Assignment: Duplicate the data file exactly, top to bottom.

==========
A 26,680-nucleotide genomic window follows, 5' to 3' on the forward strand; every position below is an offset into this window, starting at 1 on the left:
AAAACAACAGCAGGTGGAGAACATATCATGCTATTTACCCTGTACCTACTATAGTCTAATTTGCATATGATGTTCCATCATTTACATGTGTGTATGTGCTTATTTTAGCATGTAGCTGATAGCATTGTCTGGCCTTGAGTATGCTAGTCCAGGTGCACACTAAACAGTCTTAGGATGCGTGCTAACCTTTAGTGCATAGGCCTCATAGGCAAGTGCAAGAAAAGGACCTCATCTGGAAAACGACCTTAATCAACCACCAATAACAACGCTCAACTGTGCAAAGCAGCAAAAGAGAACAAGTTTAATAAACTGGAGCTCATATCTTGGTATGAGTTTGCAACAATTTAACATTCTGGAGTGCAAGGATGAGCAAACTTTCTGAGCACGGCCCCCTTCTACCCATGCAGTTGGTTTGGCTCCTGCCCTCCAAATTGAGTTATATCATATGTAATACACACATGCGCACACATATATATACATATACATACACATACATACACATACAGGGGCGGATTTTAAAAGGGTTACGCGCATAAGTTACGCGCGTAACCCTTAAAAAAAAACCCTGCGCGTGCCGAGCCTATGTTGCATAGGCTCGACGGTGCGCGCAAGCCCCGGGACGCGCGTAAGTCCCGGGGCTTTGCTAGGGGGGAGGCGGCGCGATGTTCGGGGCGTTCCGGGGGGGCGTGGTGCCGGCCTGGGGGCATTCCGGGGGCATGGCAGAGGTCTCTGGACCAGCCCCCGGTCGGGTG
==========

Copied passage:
A 26,680-nucleotide genomic window follows, 5' to 3' on the forward strand; every position below is an offset into this window, starting at 1 on the left:
AAAACAACAGCAGGTGGAGAACATATCATGCTATTTACCCTGTACCTACTATAGTCTAATTTGCATATGATGTTCCATCATTTACATGTGTGTATGTGCTTATTTTAGCATGTAGCTGATAGCATTGTCTGGCCTTGAGTATGCTAGTCCAGGTGCACACTAAACAGTCTTAGGATGCGTGCTAACCTTTAGTGCATAGGCCTCATAGGCAAGTGCAAGAAAAGGACCTCATCTGGAAAACGACCTTAATCAACCACCAATAACAACGCTCAACTGTGCAAAGCAGCAAAAGAGAACAAGTTTAATAAACTGGAGCTCATATCTTGGTATGAGTTTGCAACAATTTAACATTCTGGAGTGCAAGGATGAGCAAACTTTCTGAGCACGGCCCCCTTCTACCCATGCAGTTGGTTTGGCTCCTGCCCTCCAAATTGAGTTATATCATATGTAATACACACATGCGCACACATATATATACATATACATACACATACATACACATACAGGGGCGGATTTTAAAAGGGTTACGCGCATAAGTTACGCGCGTAACCCTTAAAAAAAAACCCTGCGCGTGCCGAGCCTATGTTGCATAGGCTCGACGGTGCGCGCAAGCCCCGGGACGCGCGTAAGTCCCGGGGCTTTGCTAGGGGGGAGGCGGCGCGATGTTCGGGGCGTTCCGGGGGGGCGTGGTGCCGGCCTGGGGGCATTCCGGGGGCATGGCAGAGGTCTCTGGACCAGCCCCCGGTCGGGTG